Wireless communication is a problem currently facing cities across the country. This is not something that will happen in 10 years, but it is better for change now. No one could have predicted the wireless to explode the way it did.
Do you consider wireless coverage as part of your city’s infrastructure?
We need to start thinking of wireless as a infrastructure – the same way we think about water systems and sewerage. Four out of five Americans say mobile communication is an essential part of their daily lives. Let’s be clear – non-luxury internet access is a necessity. Many times, after studies on this topic, many sources all say the same thing: internet communication NOW is an important element of modern life. Communication is a critical part of the private sector, domestic life and effective governance. We should be doing everything possible in our cities to promote the deployment of wireless infrastructure.
The urgent need to build wireless infrastructure will only grow. It is difficult to keep up with the increasing demand for wireless infrastructure to serve businesses and residents of our communities, but the demand will grow continuously. When you think about wireless, are you just thinking about cell phones? It’s so much more than that. Including water meters, gas meters, all electric meters. Virtually every new car delivered today has a modem powered by cell phones. Road lamps, traffic lights, iPhones, and Watches.
In less than 12 months, major carriers will begin rolling out 5G in select American cities, including California. Most of us have heard of 5G. While the exact specifications have not yet been released, the expanding idea is to provide mobile data at the same speed as today’s broadband broadband connection. This means that the wireless Internet on our mobile devices is about the same speed as ours at home. This will change EVERYTHING. This is a very important trend in modern infrastructure since the mass distribution of Broadband Internet. Imagine a world where having a fast internet connection no longer requires a wireless connection. Businesses and services that will be supported by this infrastructure will revolutionize the way we collect data, do business and make our daily lives.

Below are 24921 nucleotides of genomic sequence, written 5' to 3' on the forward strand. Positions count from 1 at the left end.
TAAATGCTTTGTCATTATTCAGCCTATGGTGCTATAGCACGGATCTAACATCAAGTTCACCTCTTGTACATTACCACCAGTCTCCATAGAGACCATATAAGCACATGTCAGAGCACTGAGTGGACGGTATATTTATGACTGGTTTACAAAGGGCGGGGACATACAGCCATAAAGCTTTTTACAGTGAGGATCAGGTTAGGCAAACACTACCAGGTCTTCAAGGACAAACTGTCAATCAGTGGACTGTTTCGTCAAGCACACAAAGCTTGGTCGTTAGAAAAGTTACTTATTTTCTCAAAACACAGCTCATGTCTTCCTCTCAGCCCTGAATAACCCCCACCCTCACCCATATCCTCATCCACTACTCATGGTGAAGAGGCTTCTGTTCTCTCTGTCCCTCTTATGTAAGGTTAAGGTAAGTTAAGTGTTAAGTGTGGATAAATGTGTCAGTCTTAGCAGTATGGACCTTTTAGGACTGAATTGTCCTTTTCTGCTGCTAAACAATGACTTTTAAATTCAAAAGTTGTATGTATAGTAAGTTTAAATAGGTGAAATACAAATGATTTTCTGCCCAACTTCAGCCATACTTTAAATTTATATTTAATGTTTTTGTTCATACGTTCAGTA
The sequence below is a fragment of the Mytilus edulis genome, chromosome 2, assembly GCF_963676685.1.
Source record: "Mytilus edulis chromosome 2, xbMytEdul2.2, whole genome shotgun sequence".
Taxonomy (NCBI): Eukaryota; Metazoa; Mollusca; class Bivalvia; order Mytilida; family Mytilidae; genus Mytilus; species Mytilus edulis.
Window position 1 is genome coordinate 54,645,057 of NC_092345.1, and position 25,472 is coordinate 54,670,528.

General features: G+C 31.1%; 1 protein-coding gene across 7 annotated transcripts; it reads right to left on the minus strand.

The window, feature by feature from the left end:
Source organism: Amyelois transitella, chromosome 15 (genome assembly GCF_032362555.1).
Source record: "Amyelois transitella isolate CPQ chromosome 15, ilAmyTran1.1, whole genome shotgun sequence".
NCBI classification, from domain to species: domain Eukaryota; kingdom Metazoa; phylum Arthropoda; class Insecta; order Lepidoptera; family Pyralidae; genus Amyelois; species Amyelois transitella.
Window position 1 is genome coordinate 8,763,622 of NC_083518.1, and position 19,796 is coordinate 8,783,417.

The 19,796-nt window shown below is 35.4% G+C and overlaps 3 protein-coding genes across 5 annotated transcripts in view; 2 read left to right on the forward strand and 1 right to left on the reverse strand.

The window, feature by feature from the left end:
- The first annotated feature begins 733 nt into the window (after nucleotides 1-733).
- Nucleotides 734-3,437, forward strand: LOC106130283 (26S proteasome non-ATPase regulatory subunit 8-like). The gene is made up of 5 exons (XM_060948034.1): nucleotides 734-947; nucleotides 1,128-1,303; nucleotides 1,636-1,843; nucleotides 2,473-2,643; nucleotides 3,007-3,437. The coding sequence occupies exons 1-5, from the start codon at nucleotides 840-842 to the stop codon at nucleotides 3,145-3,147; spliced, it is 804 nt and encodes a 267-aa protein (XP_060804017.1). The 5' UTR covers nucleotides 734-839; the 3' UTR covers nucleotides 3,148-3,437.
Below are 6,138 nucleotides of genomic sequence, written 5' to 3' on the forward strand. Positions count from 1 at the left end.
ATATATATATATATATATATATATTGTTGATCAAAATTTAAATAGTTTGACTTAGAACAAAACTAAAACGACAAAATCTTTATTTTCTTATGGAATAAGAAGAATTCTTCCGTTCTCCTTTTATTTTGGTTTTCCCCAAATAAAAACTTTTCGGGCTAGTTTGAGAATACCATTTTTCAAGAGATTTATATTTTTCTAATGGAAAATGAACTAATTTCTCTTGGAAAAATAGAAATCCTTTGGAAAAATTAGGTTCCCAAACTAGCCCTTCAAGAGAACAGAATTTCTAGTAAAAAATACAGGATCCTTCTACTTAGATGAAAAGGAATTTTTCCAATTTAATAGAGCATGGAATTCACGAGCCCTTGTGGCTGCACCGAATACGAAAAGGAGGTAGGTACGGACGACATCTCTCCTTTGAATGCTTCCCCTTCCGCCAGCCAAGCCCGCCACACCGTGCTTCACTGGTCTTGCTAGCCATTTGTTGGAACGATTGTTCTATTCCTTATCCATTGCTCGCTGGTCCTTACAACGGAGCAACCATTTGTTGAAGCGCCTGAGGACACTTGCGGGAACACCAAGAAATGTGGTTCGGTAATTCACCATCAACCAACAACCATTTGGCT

Many of us here remember the introduction of the internet into people’s homes. At first the internet was seen as something new. Many businesses did not take them for granted. Even though we got to where most companies had a web page, they were quite static and there was still a great deal of debate about how the internet was useful to the average person. Today, I think there is undoubtedly a critical part of modern life. Now most companies not only have a website, they have mobile versions of their websites with built-in Ecommerce. Billions are sold online. Applications are designed to work on mobile devices right out of the gate. In January 2018, a good 95 percent of Facebook active users access their account with mobile devices at least once. There are a number of similar pressures on mobile data that drive the need for wireless infrastructure.
Mobile video is a big part of this application. Video streaming is already over 75% of total data usage. People near or below the poverty line are more likely than low-income and high-income Americans to find a single source of Internet access.
That source is almost always mobile. For them, the lack of quality packaging is not an easy task, it can be a barrier between them and critical health, banking, job search and government services. We need to spend more time thinking about how wireless infrastructure plays a major role in helping low-income residents living in our cities.
80% of 9-1-1 calls are done by telephone. You can imagine if it was difficult to make that emergency